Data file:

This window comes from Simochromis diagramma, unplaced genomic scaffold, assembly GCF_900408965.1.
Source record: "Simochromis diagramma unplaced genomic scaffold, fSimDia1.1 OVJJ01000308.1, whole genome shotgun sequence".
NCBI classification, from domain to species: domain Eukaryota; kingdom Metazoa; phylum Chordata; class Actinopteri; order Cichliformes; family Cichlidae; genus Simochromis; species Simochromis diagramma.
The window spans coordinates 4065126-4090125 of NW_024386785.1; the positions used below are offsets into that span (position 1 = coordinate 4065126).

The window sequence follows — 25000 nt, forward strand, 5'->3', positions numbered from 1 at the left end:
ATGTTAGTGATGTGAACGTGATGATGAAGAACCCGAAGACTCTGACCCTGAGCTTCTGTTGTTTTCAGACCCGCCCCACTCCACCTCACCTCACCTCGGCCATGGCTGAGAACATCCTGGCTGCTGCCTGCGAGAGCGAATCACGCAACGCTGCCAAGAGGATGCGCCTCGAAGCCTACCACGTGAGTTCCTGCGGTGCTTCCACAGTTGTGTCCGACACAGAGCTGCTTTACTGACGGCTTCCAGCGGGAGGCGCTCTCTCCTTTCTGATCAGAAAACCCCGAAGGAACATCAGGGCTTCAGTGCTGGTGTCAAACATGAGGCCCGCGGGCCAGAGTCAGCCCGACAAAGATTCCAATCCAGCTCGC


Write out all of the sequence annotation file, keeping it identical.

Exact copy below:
This window comes from Simochromis diagramma, unplaced genomic scaffold, assembly GCF_900408965.1.
Source record: "Simochromis diagramma unplaced genomic scaffold, fSimDia1.1 OVJJ01000308.1, whole genome shotgun sequence".
NCBI classification, from domain to species: domain Eukaryota; kingdom Metazoa; phylum Chordata; class Actinopteri; order Cichliformes; family Cichlidae; genus Simochromis; species Simochromis diagramma.
The window spans coordinates 4065126-4090125 of NW_024386785.1; the positions used below are offsets into that span (position 1 = coordinate 4065126).

The window sequence follows — 25000 nt, forward strand, 5'->3', positions numbered from 1 at the left end:
ATGTTAGTGATGTGAACGTGATGATGAAGAACCCGAAGACTCTGACCCTGAGCTTCTGTTGTTTTCAGACCCGCCCCACTCCACCTCACCTCACCTCGGCCATGGCTGAGAACATCCTGGCTGCTGCCTGCGAGAGCGAATCACGCAACGCTGCCAAGAGGATGCGCCTCGAAGCCTACCACGTGAGTTCCTGCGGTGCTTCCACAGTTGTGTCCGACACAGAGCTGCTTTACTGACGGCTTCCAGCGGGAGGCGCTCTCTCCTTTCTGATCAGAAAACCCCGAAGGAACATCAGGGCTTCAGTGCTGGTGTCAAACATGAGGCCCGCGGGCCAGAGTCAGCCCGACAAAGATTCCAATCCAGCTCGC